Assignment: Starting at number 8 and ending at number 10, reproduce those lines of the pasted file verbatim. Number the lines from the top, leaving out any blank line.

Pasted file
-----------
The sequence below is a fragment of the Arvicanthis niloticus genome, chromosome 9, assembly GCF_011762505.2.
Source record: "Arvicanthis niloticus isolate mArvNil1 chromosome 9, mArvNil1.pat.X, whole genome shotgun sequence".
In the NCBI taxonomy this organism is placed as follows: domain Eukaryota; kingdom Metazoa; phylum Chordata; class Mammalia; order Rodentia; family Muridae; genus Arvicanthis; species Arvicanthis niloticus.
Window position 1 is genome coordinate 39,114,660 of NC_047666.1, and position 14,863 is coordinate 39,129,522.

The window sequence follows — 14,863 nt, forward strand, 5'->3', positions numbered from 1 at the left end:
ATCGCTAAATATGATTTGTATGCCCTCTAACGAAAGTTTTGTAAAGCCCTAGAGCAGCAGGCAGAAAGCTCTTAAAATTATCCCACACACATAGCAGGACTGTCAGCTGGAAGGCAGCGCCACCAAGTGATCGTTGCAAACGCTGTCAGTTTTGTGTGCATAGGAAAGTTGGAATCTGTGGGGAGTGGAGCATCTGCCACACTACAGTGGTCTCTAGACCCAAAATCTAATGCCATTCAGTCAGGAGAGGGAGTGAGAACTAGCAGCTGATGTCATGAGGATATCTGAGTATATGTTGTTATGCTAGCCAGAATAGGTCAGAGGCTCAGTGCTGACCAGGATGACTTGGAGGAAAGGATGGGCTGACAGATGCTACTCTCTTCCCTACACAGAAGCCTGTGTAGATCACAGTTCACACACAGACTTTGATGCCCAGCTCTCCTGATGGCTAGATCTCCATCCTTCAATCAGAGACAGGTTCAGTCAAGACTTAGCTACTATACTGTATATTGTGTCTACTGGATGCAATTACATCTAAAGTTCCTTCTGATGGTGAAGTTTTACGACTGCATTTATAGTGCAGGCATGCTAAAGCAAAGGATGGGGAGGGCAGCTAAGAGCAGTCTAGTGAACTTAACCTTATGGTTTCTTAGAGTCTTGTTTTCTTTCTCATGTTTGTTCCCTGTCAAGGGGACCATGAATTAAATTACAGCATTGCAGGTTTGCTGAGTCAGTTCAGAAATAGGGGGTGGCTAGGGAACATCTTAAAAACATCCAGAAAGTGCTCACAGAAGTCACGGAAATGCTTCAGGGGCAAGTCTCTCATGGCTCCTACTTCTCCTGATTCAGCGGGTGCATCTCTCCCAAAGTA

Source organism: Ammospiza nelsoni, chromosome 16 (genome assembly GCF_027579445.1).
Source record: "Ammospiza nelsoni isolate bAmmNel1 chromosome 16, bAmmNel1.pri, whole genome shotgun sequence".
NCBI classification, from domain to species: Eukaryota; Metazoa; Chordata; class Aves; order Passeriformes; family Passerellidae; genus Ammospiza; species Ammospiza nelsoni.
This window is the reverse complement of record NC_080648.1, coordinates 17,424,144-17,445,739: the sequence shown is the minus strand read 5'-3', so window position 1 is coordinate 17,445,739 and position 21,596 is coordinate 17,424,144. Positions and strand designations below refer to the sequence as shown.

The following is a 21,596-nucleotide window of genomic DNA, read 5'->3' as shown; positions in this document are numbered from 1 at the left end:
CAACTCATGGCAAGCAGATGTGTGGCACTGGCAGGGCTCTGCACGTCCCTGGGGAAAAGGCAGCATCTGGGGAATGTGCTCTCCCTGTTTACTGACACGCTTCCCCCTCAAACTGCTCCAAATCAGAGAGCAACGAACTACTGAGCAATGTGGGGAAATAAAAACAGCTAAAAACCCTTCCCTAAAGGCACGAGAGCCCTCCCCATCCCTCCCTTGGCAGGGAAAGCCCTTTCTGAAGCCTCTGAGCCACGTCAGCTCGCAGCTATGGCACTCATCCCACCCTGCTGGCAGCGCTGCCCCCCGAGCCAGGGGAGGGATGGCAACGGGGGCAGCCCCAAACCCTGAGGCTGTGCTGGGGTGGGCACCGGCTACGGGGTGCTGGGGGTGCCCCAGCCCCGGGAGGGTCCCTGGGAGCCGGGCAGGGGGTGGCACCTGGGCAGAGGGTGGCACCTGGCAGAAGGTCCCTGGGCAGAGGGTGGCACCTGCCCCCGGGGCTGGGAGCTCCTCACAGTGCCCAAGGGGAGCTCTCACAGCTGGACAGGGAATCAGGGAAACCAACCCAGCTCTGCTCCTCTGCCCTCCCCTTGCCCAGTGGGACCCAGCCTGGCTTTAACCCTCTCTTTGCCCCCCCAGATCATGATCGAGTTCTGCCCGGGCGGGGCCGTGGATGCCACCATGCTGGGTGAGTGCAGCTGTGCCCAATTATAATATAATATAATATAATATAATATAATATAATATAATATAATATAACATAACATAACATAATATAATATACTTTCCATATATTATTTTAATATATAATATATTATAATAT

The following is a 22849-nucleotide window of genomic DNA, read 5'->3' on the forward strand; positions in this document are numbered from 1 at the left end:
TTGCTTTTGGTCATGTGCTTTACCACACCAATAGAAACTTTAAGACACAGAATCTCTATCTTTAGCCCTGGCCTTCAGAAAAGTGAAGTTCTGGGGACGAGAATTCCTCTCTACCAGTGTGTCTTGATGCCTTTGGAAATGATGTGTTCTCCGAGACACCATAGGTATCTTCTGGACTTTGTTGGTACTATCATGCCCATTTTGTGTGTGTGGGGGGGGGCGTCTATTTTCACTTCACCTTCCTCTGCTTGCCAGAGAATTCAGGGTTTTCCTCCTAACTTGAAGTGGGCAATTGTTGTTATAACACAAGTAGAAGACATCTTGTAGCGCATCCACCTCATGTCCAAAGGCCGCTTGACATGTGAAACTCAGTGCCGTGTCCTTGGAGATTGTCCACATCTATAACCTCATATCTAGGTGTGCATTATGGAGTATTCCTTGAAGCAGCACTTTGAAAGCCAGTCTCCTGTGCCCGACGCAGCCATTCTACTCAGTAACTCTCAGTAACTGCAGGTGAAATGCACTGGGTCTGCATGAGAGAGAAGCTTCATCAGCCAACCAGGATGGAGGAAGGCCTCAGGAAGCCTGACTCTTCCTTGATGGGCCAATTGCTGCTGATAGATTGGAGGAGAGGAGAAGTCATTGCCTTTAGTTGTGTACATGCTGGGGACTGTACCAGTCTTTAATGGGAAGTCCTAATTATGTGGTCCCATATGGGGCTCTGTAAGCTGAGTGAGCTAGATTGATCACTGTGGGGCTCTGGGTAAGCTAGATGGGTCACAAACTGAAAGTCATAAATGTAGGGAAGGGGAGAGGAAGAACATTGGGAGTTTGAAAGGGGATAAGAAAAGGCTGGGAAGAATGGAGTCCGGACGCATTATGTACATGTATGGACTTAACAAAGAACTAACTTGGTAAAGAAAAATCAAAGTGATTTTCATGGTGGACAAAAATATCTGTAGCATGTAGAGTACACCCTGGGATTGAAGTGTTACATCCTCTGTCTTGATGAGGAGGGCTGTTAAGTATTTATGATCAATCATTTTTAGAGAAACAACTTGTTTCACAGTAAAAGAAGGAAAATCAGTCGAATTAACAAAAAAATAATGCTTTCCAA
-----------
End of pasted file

Source record: "Ammospiza nelsoni isolate bAmmNel1 chromosome 16, bAmmNel1.pri, whole genome shotgun sequence".
NCBI classification, from domain to species: Eukaryota; Metazoa; Chordata; class Aves; order Passeriformes; family Passerellidae; genus Ammospiza; species Ammospiza nelsoni.
This window is the reverse complement of record NC_080648.1, coordinates 17,424,144-17,445,739: the sequence shown is the minus strand read 5'-3', so window position 1 is coordinate 17,445,739 and position 21,596 is coordinate 17,424,144. Positions and strand designations below refer to the sequence as shown.